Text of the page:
We live in an extraordinary era. Never before was the competition so intense, opportunities so huge and challenges so daunting. It is because of one significant phenomenon: globalisation.
To me, globalisation is sourcing capital from where it is cheapest, sourcing talent from where it is best available, producing where it is most cost-effective and selling where it is most profitable -- without being constrained by national boundaries.
In this globalised or flat world, every nation that has something to contribute to the global bazaar can improve the lives of not just its own people but people throughout the globe -- the rich and the poor, the urban and the rural, the powerful and the weak, the educated and the not-so-well-educated.
Never before in the last 200 years did the developing countries have an opportunity to take their share of limelight as they do today and it is all thanks to globalisation. In fact, currently, more than half of the world’s GDP (measured on purchasing power parity) is accounted for by the developing countries.
The globalised world is essentially about how fast you can innovate and develop new ideas, implement them and gain competitive advantage in the marketplace so that you can create a better company, society, country and world. Thus, hardworking and well-educated people are the key differentiators for a nation in this flat world.
It is quite natural for people to wonder whether technology, in general, and software technology, in particular, have any major role in helping the poor in such a world. They do and let me elaborate. Technology makes the life of human beings more productive and more comfortable by reducing cost, improving productivity, saving time and improving comfort.
Let me give you a few examples to illustrate the power of IT for the poor. Fishermen in Pondicherry use wave pattern data on the high seas broadcast by the US Navy to improve their yield by as much as 40 percent. NASSCOM of India used IP-based videoconferencing to bring joy and relief to a taxi driver and his family at Mumbai by connecting him with his family in a remote village in Uttar Pradesh. A balance inquiry at a manned bank counter costs Rs 40. The same transaction costs Rs 8 at an automated teller machine while the internet brings the cost down to just Rs 2.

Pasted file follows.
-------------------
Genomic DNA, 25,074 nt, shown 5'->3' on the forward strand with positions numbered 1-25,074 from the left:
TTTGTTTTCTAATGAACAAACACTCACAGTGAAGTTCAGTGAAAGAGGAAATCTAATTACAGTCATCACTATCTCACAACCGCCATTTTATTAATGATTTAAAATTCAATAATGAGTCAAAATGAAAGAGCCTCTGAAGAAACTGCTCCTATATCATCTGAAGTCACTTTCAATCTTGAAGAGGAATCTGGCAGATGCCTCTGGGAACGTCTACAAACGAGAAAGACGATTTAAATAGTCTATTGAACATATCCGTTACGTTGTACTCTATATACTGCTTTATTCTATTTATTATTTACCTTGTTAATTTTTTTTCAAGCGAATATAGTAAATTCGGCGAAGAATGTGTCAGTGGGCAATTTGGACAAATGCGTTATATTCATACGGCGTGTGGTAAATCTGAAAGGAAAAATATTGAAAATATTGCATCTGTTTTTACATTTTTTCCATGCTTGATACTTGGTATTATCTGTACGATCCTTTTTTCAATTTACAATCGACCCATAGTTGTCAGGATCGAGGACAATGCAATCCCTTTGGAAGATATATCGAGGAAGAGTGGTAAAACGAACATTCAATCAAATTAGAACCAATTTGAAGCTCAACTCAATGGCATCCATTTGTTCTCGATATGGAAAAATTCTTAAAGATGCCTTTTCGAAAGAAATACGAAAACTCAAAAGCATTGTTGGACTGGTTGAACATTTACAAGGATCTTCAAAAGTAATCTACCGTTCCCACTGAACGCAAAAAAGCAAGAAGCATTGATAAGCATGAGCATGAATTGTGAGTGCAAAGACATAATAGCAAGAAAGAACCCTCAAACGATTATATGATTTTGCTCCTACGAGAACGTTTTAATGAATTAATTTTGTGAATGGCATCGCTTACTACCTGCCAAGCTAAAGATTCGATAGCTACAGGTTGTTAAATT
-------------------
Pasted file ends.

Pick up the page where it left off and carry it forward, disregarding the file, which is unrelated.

Technology is a great leveller. It does not distinguish between the rich and the poor. The use of the e-governance paradigm for deployment of inexpensive, efficient, quick and corruption-free community services is another case in point. Information technology enhances transparency in decision making and, thus, improves the confidence of people in the government.
Now, let me come to an important reason for why Bangladesh with its large educated population should embrace global software opportunities. Today, we live in a global village. No country can afford to isolate itself from the global market.
Even countries that did so for a few decades realised their mistake and got back to the global bazaar and have succeeded in improving their prosperity by enhancing the share of exports in their GDP. We have to focus on an export orientation for a number of reasons.
First, every country leverages its competitive advantages to trade in the global bazaar products and services that leverage these advantages. This is the best way to create jobs in Bangladesh.
Second, you have to maintain a certain healthy proportion of exports and domestic revenues in order to ensure balanced and de-risked growth in the economy.
Third, an export orientation helps Bangladeshi enterprises benchmark their products and services on a global scale. If you succeed in the highly-competitive global market, you are likely to provide high-quality products at the best prices even in the domestic market.
Now, let me come to what areas of software export Bangladesh can focus on. Given its huge population and its large educated workforce, the export of services based on remote application development and maintenance (ADM) and business process outsourcing would be viable for Bangladesh for a long time. This model would succeed as long as the opportunity for outsourcing of software development and maintenance remained.
The opportunity for outsourcing would remain as long as the Bangladeshi software services companies introduce new IT service areas through innovation.